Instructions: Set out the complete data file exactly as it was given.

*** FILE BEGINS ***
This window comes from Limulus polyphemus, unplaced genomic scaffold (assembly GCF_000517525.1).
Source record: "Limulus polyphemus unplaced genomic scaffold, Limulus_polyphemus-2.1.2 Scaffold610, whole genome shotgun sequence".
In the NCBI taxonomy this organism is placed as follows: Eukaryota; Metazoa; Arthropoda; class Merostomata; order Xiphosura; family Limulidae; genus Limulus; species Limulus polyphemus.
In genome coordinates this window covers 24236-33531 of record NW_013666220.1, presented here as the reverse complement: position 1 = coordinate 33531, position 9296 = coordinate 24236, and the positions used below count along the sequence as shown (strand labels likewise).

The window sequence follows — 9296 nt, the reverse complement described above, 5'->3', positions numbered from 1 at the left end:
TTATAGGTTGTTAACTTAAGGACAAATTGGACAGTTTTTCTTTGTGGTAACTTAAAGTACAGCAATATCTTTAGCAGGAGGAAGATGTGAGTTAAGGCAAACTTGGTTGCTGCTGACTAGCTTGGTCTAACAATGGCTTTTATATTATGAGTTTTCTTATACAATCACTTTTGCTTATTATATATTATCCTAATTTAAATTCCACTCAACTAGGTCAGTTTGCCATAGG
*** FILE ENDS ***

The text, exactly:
This window comes from Limulus polyphemus, unplaced genomic scaffold (assembly GCF_000517525.1).
Source record: "Limulus polyphemus unplaced genomic scaffold, Limulus_polyphemus-2.1.2 Scaffold610, whole genome shotgun sequence".
In the NCBI taxonomy this organism is placed as follows: Eukaryota; Metazoa; Arthropoda; class Merostomata; order Xiphosura; family Limulidae; genus Limulus; species Limulus polyphemus.
In genome coordinates this window covers 24236-33531 of record NW_013666220.1, presented here as the reverse complement: position 1 = coordinate 33531, position 9296 = coordinate 24236, and the positions used below count along the sequence as shown (strand labels likewise).

The window sequence follows — 9296 nt, the reverse complement described above, 5'->3', positions numbered from 1 at the left end:
TTATAGGTTGTTAACTTAAGGACAAATTGGACAGTTTTTCTTTGTGGTAACTTAAAGTACAGCAATATCTTTAGCAGGAGGAAGATGTGAGTTAAGGCAAACTTGGTTGCTGCTGACTAGCTTGGTCTAACAATGGCTTTTATATTATGAGTTTTCTTATACAATCACTTTTGCTTATTATATATTATCCTAATTTAAATTCCACTCAACTAGGTCAGTTTGCCATAGG